Warrington, United Kingdom | AFP |
The 96 Liverpool fans who died in the Hillsborough football stadium disaster were unlawfully killed, a jury concluded Tuesday, finding Britain’s worst sporting tragedy was partly down to police errors.
Following the biggest inquest in English legal history, jurors concluded that policing decisions at the ill-fated match in 1989 “caused or contributed” to the deaths, and amounted to “gross negligence”.
Relatives of the victims have fought a 27-year campaign to get to the heart of what happened during the disaster, and were incensed by a 1990 inquest ruling the deaths were accidental.
In emotional scenes, they emerged from the courtroom hugging and in tears.
They linked hands and sang the Liverpool Football Club anthem “You’ll Never Walk Alone” and chanted “Justice for the 96!”.
“You will not believe what we have gone through to achieve justice,” said Barry Devonside, who lost his only son, 18-year-old Christopher.
There were shouts of “Yes!” in court when the jury’s verdicts were delivered, with people jumping to their feet.
“It was fantastic to hear those words,” said Devonside.
Relatives stood and applauded the jurors as they left court.
Prime Minister David Cameron paid tribute to their “extraordinary courage” in their “long search for the truth”, saying the inquest provided “long overdue justice”.
Home Secretary Theresa May, the interior minister, will set out the government’s official response on Wednesday.
The Crown Prosecution Service (CPS), England’s state prosecutors, said it would consider whether to bring charges once ongoing criminal investigations conclude.
Policing ‘catastrophically wrong’
The disaster occurred on April 15, 1989 during an FA Cup semi-final between Liverpool and Nottingham Forest at Sheffield Wednesday’s Hillsborough stadium in northern England.
Seeking to alleviate a crush that had developed outside the ground at the Leppings Lane End shortly before kick-off, David Duckenfield, the police match day commander, ordered the opening of an exit gate.
It enabled 2,000 fans to surge into the already over-full terracing pens behind the goal at that end, causing a fatal crush. Some 38 of the victims were aged 10 to 19.
The mammoth inquest, which began in March 2014, took place in a purpose-built courtroom in Warrington, northwest England, 15 miles (25 kilometres) outside Liverpool. It head from more than 800 witnesses.
Coroner John Goldring, who presided over the inquests, asked the nine-member jury to decide on 14 key points — with the issue of whether the victims were unlawfully killed the central question.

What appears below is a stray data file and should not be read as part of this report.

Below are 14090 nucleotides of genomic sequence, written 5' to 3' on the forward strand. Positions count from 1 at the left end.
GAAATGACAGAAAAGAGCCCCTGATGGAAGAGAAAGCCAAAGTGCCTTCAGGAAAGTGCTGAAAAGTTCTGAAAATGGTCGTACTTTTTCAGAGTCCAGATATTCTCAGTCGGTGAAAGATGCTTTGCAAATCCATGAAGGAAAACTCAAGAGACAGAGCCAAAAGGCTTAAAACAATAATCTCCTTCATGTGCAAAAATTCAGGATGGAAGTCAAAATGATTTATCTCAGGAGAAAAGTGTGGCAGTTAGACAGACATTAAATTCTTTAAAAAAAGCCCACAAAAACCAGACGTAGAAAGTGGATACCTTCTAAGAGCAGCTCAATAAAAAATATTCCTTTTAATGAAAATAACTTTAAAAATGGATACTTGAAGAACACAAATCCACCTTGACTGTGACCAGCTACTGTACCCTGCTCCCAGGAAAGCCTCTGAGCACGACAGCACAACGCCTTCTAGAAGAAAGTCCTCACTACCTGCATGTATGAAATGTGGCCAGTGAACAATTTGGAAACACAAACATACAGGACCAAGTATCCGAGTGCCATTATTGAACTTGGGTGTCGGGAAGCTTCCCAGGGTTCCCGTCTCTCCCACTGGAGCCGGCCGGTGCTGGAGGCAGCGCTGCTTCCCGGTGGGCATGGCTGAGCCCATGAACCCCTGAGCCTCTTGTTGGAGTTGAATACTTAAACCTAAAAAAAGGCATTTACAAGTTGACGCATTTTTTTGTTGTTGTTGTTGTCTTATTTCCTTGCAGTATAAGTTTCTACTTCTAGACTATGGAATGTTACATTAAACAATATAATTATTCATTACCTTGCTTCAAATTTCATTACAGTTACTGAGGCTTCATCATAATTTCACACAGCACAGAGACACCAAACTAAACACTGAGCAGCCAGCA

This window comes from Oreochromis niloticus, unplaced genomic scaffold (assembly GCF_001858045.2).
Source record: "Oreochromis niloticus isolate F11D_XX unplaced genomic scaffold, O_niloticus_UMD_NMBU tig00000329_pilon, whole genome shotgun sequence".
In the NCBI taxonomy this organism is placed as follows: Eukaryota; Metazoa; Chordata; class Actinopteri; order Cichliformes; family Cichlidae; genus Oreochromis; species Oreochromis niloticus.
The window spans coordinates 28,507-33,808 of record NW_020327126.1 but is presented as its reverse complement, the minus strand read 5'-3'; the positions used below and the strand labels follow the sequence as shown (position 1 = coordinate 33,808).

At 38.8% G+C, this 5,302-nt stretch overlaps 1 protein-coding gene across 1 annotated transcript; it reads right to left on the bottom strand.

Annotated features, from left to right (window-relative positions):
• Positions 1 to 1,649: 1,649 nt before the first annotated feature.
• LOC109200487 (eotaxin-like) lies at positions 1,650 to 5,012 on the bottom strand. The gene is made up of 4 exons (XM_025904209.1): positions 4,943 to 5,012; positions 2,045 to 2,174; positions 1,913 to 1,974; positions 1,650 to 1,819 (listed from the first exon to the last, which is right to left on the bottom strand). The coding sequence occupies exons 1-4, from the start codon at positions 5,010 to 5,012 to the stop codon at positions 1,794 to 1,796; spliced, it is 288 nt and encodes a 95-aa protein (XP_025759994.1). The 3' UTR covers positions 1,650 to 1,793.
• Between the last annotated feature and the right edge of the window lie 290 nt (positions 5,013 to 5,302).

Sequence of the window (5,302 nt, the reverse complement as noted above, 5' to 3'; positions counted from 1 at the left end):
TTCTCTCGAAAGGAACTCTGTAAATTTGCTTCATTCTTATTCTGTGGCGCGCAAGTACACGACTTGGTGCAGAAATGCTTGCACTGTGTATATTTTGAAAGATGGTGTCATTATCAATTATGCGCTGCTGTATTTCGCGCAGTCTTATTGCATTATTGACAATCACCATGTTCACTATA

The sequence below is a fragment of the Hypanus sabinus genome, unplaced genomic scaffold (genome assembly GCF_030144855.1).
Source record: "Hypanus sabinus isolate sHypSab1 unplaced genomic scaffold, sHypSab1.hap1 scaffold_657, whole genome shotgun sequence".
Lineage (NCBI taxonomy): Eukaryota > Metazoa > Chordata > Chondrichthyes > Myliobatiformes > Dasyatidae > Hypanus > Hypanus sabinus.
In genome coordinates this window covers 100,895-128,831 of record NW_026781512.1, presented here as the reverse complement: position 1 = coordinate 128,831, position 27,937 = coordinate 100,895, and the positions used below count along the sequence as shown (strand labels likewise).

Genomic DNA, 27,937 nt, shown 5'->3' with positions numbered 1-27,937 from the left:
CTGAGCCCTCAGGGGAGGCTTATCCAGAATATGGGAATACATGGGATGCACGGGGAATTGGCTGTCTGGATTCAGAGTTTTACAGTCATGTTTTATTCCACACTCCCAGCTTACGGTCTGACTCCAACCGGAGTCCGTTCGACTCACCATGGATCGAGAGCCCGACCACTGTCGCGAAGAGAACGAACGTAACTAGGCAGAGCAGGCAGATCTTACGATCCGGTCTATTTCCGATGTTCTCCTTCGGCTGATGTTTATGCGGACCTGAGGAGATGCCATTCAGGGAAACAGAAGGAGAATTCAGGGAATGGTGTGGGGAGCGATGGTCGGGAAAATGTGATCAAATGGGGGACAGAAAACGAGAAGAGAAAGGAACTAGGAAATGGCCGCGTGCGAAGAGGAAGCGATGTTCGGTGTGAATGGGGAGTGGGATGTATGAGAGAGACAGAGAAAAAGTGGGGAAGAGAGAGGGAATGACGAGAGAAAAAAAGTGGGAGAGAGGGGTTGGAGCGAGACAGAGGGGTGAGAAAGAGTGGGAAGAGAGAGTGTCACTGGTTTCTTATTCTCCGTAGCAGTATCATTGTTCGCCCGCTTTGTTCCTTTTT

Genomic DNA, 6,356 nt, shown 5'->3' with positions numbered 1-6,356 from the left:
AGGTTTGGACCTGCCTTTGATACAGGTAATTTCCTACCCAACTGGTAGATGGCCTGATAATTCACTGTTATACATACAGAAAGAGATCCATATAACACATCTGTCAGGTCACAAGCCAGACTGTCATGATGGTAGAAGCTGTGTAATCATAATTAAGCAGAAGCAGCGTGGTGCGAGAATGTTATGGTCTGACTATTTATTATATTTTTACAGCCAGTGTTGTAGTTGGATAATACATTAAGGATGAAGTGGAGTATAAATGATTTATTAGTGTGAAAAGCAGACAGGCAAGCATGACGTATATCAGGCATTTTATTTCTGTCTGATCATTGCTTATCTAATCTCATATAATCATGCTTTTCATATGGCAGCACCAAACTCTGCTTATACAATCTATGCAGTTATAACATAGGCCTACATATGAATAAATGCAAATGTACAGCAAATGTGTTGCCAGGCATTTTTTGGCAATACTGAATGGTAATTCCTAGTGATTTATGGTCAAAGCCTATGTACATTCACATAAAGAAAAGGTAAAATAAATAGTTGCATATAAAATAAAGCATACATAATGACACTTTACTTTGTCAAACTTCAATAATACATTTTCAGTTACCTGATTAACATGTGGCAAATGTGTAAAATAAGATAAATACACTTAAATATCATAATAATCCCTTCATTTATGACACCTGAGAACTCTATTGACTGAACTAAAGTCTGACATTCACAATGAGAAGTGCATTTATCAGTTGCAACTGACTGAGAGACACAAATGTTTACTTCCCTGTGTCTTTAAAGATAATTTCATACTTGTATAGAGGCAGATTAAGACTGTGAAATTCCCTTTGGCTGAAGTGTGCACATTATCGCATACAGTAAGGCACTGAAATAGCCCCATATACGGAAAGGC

The jury members had to be convinced that Duckenfield had a duty of care to those who died, whether he breached that duty, and caused the deaths in doing so.
They also had to be satisfied that the breach amounted to “gross negligence”.
South Yorkshire Police chief David Crompton said the force “unequivocally” accepted the verdicts, saying they got the match policing “catastrophically wrong”.
“The force failed the victims and failed their families.
“I want to apologise unreservedly to the families and all those affected.”
The jury also concluded that the behaviour of Liverpool supporters did not cause or contribute to the crush outside the ground.
The tragedy occurred when English football hooliganism was at its height and many in authority were prepared to believe the worst of fans.
Truth, justice, accountability
Under English law, an inquest exists solely to determine how the deceased came by their death.
Two criminal probes should report before 2017: one into the disaster and another into the police handling of the aftermath. The CPS will decide whether to bring charges, based on their findings.
A 1990 report into the disaster recommended removing terrace fences and introducing of all-seater stadiums, which has transformed the experience of attending top-flight football in England.
But also that year, prosecutors deemed there was insufficient evidence to bring criminal charges against the police or any other individual or group.
A year later the original coroner’s inquest returned verdicts of accidental death.
Many of the victims’ families felt this was a whitewash and began their lengthy campaign for fresh inquiries.
In 2009, the Hillsborough Independent Panel was set up. Its 2012 report found that police orchestrated a cover-up, manipulated documents and blamed innocent supporters for the disaster.
Their findings led to the establishment of the new inquests.
An event marking the inquests’ outcome will be held in Liverpool on Wednesday, which thousands are likely to attend.